9:00 a.m.
1. WATER: Jacob Fritton, The Nature Conservancy
2. SOIL: Aaron Hird, Soil Health Specialist, NE Natural Resources Conservation Service
3. WILDLIFE: Laurel Badura, U.S. Fish & Wildlife Service
4. PARTNERSHIP: Andy Bishop, Rainwater Joint Venture
5. STEWARDSHIP: Homer Buell, rancher
 
9:30 a.m.
  • First five speakers available to discuss topics one-on-one in the Conversation Pit. 
10:00 a.m.
6. WATER: Katie Pekarek, University of Nebraska Extension
7. SOIL: Patrick Peterson, Plum Thicket Farms
8. WILDLIFE: Andy Houser, Pheasants Forever
9. PARTNERSHIP: David Sands, Nebraska Land TRust
10 STEWARDSHIP: Kalkowski family, ranchers
 
10:30 a.m.
  • Speakers 1-5 available to discuss topics one-on-one in Conversation Pit 
11:00 a.m.
  • Speakers 1-5 present again
  • Speakers 6-10 available in Conversation Pit area for one-on-one discussions.

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Brett Beavers: Bright Future for NE Robotic Dairies

Brett Beavers: Bright Future for NE Robotic Dairies

August 4, 2017 - "I have no idea why anyone would build a milking parlor over putting in robots."
 
That's the position of Brett Beavers of Carleton, Nebraska, who recently began operating one of only two robotic dairies in Nebraska. Beavers says the move can nip labor shortages in the bud, diversify the farm, improve animal management, and give dairy farmers "a more normal lifestyle, like everyone else."
 
"Robotic dairies are as much work for the owners," Beavers told the Alliance for the Future of Agriculture in Nebraska (AFAN). "However, those hours now become flexible. We can now attend family functions in the evening, where before, we were tied to a rigid milking schedule."
 
Beavers made the move from a traditional dairy operation to a 240-cow-capacity robotic one only after spending nearly four years planning the projects and touring 35 dairy operations.
 
"We felt the most profitable way to grow our operation was through livestock, but our old parlor and free-stall building were getting too aged, and I had goals to milk more cows than that facility would allow."
 
After doing extensive research, Beavers concluded he could make more money, long term, milking fewer cows with robots than milking three times as many cows in a parlor. Reducing stress of finding qualified labor and the accompanying savings in labor costs were plusses, as well. But setting up a robotic dairy is no easy task.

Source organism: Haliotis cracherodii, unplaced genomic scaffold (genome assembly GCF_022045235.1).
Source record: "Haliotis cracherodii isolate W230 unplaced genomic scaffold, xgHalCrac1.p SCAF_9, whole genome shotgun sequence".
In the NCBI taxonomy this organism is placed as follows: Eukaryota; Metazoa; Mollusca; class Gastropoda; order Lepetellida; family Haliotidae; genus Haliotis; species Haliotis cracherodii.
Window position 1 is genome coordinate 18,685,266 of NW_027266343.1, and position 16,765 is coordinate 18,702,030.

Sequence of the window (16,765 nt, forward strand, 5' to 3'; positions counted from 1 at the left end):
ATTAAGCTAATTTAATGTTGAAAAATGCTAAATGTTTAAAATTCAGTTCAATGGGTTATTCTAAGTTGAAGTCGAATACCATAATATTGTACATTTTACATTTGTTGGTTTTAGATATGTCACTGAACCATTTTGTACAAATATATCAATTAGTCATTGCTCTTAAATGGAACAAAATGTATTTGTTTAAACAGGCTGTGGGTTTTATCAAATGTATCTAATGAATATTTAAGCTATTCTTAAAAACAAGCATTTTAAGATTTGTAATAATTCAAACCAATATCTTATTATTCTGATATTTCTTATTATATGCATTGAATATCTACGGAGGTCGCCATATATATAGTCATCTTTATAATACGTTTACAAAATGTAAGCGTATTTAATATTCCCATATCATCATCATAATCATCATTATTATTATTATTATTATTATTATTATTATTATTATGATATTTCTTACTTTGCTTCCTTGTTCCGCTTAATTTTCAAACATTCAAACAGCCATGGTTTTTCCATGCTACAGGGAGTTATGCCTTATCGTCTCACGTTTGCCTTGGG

"For most dairies that go to a robotic operation, it involves construction of a whole new facility, designed for this type of operation, said Rod Johnson, director of the Nebraska State Dairy Association and senior industry-relations manager for Midwest Dairy Association. "That includes the free-stall barn, manure handling, ventilation and, of course, the robotic milkers and the milk-handling system."

Here's how Beavers set up his new dairy: "We relocated to a new site and built a climate-controlled cross-ventilation barn. By keeping the barn enclosed, we were able to keep the facility 20 degrees cooler than the outside temperature by using cooling pads," he said. "Cooling pads are cardboard-type material that water passes through, and the fans in the barn suck the air through the pads, which provides evaporative cooling."

Beavers has installed five robots, each of which handles a substantial job, milking about 60 cows per day. Each cow wears a transponder, so as she enters the robotic milking machine, the system knows who she is and how much milk she is expected to give. The transponders provide rumination and activity data, which provide information regarding heat activity and whether a cow might be sick. "If any cow needs attention," Beavers said, "she is automatically sorted by the robot into the special-needs pen."
 
AFAN asked Beavers what advice he might offer to other dairy farmers in Nebraska who might be considering the transition to a robotic dairy. "In normal situations, it takes about two years to plan, permit, finance and build. But I highly recommend taking your time and doing lots of touring."
 
Johnson said that both robotic dairies in Nebraska - Beavers' in Carleton and Bill Demerath's farm in Plainview - have had positive results right out of the gate.
 
"Both had great success getting their cows adapted to the system," Johnson said. "The milk production has been increasing, and the labor requirements have been reduced.
 
Beavers said he is thrilled with the outcome. "It undoubtedly will pay for itself financially," he said. "I am already making plans to eventually expand our facility. Our site is designed and permitted with the Department of Environmental Quality to add up to seven more robots, and we have plans to do that down the road."
 
While robots initially were believed suited for small dairies only, they are proving to be a fit for any size operation. "There is opportunity for dairies that transition to robots to stay in or expand in the dairy business, while enhancing their production, their personal time, and the future sustainability of their farms," Johnson said.
 
Beavers agrees: "I believe robotic milking is the long-term future of the dairy industry," he said. "And I feel the future is bright!"